| September 2, 2020 1:00 AM
Saturday’s edition of The Coeur d’Alene Press, Aug. 22, published my short history of Treaty Rock. Mark Weadick raised the question, “… which falls on the Spokane River were actually purchased from Chief Seltice?” He points out that there is a “Little Falls” on the Spokane River, but 60 miles west of Post Falls in Lincoln County, Wash.
My source for the information relating to this question comes from a walking-tour interpretive sign at the Treaty Rock site:
“The Little Falls of the Spokane River was eventually changed to Post Falls in honor of Fredrick Post.”
These two Little Falls are not to be conflated. In 1871, when Post and Seltice made their agreement, Idaho was a fairly new Territory with few settlers. Place names came about either by designation of the Post Office, political agreement or habituation by a newspaper. Post Falls did not have a post office until 1887. However, as late as 1886, the Spokesman-Review had been referring to the location as Little Falls. For instance, a Sept. 2, 1886, article about the construction of the Spokane-Idaho railway across the prairie says, “At some future time a spur will be run down to Little Falls.”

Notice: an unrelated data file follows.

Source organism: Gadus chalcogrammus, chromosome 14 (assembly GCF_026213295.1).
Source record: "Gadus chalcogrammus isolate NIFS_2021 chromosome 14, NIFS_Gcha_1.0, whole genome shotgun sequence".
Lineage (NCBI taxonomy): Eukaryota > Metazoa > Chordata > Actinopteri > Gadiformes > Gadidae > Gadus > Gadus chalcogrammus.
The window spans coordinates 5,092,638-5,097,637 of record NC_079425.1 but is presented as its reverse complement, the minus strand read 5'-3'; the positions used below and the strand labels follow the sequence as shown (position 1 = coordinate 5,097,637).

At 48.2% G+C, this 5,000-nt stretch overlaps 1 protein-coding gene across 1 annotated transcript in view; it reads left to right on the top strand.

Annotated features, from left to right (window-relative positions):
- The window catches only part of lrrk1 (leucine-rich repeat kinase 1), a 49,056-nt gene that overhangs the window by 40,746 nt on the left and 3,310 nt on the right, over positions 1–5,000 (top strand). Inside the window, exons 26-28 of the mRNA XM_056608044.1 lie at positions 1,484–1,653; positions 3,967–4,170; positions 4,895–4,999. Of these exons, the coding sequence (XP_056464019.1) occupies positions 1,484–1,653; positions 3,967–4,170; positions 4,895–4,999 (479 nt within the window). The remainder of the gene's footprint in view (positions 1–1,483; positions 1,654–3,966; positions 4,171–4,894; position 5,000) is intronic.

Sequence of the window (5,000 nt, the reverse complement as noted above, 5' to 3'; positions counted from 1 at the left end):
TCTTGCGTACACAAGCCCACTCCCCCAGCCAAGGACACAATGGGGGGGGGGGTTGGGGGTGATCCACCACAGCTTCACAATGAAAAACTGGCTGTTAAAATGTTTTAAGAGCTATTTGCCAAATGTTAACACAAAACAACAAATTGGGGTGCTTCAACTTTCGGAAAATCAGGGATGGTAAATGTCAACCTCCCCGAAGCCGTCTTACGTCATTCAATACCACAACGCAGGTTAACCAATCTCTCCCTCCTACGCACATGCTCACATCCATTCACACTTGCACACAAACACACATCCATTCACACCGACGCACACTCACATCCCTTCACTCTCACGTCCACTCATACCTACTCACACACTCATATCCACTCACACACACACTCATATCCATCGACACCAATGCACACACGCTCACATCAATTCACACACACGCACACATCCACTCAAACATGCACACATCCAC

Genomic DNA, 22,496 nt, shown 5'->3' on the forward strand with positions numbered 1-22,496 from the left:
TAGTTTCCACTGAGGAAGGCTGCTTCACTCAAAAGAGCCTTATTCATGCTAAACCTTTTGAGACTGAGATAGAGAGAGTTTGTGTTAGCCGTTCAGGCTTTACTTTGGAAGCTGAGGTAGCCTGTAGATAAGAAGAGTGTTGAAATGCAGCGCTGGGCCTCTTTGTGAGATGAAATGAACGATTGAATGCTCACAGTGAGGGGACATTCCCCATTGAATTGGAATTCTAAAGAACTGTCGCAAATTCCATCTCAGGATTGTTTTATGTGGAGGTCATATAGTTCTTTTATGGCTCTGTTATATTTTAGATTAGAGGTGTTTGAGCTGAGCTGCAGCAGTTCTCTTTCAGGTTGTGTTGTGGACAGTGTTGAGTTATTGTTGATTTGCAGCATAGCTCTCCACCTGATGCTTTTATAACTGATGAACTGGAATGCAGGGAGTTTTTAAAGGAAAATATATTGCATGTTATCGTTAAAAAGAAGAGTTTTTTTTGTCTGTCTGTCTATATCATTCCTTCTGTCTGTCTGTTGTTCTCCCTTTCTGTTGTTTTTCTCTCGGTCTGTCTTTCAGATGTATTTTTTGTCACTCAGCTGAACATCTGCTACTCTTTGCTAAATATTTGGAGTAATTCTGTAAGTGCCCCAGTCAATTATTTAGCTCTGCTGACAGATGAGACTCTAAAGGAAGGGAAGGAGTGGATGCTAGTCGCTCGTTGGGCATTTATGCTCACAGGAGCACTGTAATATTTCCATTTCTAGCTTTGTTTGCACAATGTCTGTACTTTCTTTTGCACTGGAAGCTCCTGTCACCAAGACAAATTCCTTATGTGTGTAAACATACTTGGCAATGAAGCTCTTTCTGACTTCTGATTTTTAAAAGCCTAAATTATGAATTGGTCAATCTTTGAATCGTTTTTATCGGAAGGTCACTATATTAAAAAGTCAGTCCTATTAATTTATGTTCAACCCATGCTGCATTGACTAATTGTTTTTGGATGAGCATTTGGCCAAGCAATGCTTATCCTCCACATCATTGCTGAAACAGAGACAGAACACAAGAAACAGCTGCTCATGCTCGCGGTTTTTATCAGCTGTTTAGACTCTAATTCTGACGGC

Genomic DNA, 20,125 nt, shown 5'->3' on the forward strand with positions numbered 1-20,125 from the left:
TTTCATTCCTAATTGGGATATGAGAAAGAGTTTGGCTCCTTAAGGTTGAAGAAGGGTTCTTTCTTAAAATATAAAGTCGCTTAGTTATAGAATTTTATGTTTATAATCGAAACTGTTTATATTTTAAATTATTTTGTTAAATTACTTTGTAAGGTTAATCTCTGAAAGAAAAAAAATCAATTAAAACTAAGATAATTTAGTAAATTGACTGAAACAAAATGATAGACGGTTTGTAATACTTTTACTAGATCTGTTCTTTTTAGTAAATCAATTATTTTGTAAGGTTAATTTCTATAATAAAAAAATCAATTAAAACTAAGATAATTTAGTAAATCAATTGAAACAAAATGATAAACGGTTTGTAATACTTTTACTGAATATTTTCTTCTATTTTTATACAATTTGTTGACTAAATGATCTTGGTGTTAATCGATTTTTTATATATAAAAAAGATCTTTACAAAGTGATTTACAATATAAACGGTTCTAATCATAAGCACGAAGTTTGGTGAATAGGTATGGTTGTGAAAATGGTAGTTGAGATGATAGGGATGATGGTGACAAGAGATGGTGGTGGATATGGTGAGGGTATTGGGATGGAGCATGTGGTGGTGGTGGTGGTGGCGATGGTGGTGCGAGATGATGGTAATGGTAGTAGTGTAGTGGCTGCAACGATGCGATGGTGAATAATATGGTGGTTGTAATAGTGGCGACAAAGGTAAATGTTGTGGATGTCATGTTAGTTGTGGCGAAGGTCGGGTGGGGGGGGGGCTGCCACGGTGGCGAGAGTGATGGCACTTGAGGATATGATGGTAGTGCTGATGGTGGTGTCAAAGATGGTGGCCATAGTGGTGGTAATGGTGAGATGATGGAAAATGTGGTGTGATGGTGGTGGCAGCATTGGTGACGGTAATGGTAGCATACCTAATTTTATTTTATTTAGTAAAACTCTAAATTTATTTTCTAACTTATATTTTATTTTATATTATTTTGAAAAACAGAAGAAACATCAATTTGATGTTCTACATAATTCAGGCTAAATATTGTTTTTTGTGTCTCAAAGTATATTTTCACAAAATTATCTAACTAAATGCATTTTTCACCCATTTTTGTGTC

As to proof of purchase, the interpretive description at Treaty Rock states, “There is no record that money changed hands between Post and Seltice.” However, it should be noted that an agreement on the transfer of this land on June 1, 1871 was included in a treaty between the Coeur d’Alene Tribe and the U.S. Government signed in 1889 and ratified in 1891.” The final treaty recognized that Post had rights to develop water power on both sides of the Spokane River.
An accurate retelling of history can be confounded by a lack of accurate documentation, or research not being complete enough. I can be challenged on lack of thorough research and am delighted to gain more information. Credit and appreciation goes to Museum volunteer Deborah Akers Mitchell for her research and explanation of local place names.